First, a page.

Abby Golodik ’18 opens ‘Totem’ exhibit in Wikoff Student Gallery


AbbyGolodik TotemThe Wikoff Student Gallery welcomed Abby Golodik ‘18’s “Totem” gallery on May 5. The junior visual arts major saw the gallery open to the public on Tuesday, May 16 at 5:00 p.m. The Concordiensis had the opportunity to get in touch with Golodik and see what “Totem” means to her.
Emily Kern: What inspired “Totem”? Did it stem from a variety of classes, or perhaps you personal experiences and surroundings?
Abby Golodik: “Totem” was first inspired from a project in Sculpture 2 last spring involving an aluminum cast. I had the chance to further explore the shape with 3D software in Cinema 4D the following Fall term. That was when my interest in the shape and process behind creating it really sparked. I realized how much more I could create with this shape that I named “Totem”
EK: As stated in your short introduction in the gallery, you said that you found “inspiration in the repeated creation of a single shape, a ‘totem.’” What  is a totem? Is the totem a specific shape, or something you created/imagined?
AG: I found it so interesting how every angle I framed or imagined the totem had its own beauty and independence to it. It stood alone but also could fit into a series. A totem can be any object that specific to them. A totem by definition, “is a spirit being, sacred object, or symbol that serves as an emblem of a group of people, such as a family, clan, lineage, or tribe.” This idea of an emblem or symbol to represent myself really resonated with me. I was able to create this myself, envision how and where it would be, then actually create the environments and sculptures.
EK: How would you define totem? What makes a shape a totem? Is it a mathematical definition, or something more theoretical?
AG: The idea did not revolve around math. More of experimentation of simple shapes using 3D Software. It is a square with the center point of each side extracted outwards by using the edge of the square as an anchor point. Essentially six pyramids extruding from each side of the square.
EK: You mentioned that the purpose of this project was to create a totem that represents you. How do the finished products represent you?
AG: I think the final product represents my aesthetic and quality of work I strive to produce as an artist. As I have mentioned before, I think every piece of work inevitably is a self-portrait. How much work and detail I put into each piece will be known.In this trial, my portrait is totem in these many different forms and mediums. In a way the project mimics my own explorations, as I do with mediums and forms. Moving on from this point I hope to build from this project with different subjects and break away from the continuity of this work. I do not want to neglect the good that come from exhausting a form. This method of constructing iteration after iteration of the form resulted in a uniform show.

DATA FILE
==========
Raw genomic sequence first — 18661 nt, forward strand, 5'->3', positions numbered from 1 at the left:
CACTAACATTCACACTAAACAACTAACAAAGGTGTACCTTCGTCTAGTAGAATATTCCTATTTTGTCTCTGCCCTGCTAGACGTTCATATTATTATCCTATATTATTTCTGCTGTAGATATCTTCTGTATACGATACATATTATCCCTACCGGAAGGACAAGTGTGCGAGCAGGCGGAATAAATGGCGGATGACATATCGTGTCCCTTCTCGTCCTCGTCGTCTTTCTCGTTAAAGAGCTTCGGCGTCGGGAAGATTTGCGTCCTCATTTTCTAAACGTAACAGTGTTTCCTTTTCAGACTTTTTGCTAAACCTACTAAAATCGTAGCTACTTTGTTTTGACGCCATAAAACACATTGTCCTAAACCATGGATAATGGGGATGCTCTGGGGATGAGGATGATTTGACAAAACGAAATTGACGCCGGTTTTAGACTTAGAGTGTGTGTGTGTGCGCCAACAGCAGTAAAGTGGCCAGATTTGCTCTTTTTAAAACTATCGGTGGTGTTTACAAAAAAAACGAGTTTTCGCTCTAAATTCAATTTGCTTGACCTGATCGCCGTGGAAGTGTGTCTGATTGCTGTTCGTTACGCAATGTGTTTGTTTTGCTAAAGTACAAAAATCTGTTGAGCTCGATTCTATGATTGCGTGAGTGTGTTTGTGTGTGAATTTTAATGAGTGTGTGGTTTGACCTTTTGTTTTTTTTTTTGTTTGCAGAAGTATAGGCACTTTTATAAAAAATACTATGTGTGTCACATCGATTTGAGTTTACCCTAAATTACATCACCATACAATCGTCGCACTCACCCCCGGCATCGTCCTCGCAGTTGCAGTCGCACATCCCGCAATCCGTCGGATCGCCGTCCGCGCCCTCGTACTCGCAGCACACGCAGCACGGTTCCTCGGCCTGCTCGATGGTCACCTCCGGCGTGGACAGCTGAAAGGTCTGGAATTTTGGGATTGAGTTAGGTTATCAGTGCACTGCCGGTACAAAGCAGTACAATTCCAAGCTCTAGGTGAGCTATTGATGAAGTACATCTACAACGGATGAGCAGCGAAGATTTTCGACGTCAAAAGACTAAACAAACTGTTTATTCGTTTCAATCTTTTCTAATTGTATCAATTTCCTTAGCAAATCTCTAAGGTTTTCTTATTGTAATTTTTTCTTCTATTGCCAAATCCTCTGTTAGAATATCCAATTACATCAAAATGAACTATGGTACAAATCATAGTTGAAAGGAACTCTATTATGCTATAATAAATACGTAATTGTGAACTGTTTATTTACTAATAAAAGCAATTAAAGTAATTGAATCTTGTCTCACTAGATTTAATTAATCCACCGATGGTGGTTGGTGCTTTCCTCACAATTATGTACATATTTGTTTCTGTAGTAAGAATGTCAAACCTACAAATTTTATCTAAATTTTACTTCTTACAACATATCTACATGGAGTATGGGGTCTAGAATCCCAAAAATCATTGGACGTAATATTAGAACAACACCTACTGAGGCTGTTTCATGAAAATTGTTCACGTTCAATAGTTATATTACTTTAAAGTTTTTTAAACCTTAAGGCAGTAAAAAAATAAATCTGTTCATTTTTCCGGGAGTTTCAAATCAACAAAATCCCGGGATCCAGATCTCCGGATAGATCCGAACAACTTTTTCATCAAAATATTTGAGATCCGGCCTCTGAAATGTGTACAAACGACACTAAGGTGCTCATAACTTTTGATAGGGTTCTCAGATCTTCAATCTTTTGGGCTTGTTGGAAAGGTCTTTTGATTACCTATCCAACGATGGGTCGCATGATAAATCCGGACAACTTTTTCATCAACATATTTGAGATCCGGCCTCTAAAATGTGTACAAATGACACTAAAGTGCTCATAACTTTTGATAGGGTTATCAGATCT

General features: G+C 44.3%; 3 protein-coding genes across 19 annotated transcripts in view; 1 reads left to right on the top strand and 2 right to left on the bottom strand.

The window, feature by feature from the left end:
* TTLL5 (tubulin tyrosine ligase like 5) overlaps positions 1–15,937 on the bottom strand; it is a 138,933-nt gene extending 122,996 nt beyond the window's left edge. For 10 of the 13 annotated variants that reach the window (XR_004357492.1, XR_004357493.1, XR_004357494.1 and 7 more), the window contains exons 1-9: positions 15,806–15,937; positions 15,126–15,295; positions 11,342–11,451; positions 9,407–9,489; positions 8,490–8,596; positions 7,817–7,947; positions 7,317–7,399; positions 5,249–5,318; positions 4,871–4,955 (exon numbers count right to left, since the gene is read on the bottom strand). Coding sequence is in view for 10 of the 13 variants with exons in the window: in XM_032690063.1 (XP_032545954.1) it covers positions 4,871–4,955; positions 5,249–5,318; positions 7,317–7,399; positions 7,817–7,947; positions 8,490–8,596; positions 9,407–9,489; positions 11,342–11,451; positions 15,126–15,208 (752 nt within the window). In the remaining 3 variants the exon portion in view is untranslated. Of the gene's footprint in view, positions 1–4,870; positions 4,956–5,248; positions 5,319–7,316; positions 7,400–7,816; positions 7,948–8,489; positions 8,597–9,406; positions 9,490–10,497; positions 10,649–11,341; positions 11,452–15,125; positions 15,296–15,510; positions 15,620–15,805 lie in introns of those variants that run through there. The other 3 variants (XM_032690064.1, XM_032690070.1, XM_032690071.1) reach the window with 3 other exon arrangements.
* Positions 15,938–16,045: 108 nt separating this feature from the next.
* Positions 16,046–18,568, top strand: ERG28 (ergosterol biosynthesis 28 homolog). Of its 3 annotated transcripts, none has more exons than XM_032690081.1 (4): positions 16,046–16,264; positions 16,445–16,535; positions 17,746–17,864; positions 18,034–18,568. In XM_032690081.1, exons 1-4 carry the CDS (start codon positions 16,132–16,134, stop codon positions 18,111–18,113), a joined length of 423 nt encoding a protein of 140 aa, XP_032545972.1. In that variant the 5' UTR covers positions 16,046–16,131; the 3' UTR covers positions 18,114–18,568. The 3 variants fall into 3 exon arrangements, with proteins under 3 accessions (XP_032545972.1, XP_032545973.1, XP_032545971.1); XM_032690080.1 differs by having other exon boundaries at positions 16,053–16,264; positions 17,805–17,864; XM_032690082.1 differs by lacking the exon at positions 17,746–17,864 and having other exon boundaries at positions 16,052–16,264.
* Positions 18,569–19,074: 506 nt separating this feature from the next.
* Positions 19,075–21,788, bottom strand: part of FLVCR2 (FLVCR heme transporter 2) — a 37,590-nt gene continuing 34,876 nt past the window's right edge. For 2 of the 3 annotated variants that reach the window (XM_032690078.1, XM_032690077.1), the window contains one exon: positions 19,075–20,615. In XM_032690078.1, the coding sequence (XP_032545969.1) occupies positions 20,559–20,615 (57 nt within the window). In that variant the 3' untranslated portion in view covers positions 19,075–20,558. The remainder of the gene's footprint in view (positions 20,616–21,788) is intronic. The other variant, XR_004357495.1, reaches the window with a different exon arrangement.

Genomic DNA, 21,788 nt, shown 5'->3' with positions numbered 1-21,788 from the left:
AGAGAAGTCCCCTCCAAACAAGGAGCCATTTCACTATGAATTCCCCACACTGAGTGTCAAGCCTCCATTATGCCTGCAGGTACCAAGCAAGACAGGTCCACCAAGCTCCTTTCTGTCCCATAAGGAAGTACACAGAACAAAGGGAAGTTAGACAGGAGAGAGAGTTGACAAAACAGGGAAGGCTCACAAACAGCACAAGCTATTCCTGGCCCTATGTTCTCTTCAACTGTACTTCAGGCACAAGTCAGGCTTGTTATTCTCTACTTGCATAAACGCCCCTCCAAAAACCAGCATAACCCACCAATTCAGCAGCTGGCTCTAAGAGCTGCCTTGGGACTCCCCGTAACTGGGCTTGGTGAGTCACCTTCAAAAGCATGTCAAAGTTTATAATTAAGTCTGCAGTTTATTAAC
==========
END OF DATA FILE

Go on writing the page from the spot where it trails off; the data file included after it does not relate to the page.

EK: What courses did you take to obtain the skills to render a 3D model of the totem and build 3D physical models?
AG: The obtained the skills to create 3D models and render images from the couse 3D Modeling taught by Professor Fernando Orellana. I also worked with Professor Orellana in an Independent Study called Digital Fabrication. In this study, I learned many different ways to take the digital plans and fabricate sculptures, whether using Adobe Illustrator, 123DMake Software, MakerBot for 3D printing, the Laser Cutter, or Water Jet. We soon learned the options and ideas were endless. General woodworking and metal skills were obtained through Sculpture classes taught by Professor Chris Duncan and assisted by Technician Patrick Healy. Sculpture
EK: How did it feel having your own gallery opened to the public?
AG: It was an amazing experience to have my own gallery. Many friends, family and professors attended the opening reception, and I felt I had a great platform to present my work.
EK: Which of the featured works was your favorite to create? Which was the most challenging?
AG: My favorite piece to create was Interlocked #2. I did many mocks and trials of this piece, finally resulting with a very clean and intricate interlocking wood sculpture. The most challenging piece was Future. This piece involved much precision and planning.
The wooden element is welded inside the angle irons permanently and the outer surface had to be grinded and sanded down to a polished surface, as I decided this would be the best way to capture the future.
EK: Anything else?
AG: The show will be open until August 21 so if you didn’t get a chance to check it out, do it! Also a huge thanks for the amazing work by the Wikoff Student Gallery Curator Sarah Mottalini.


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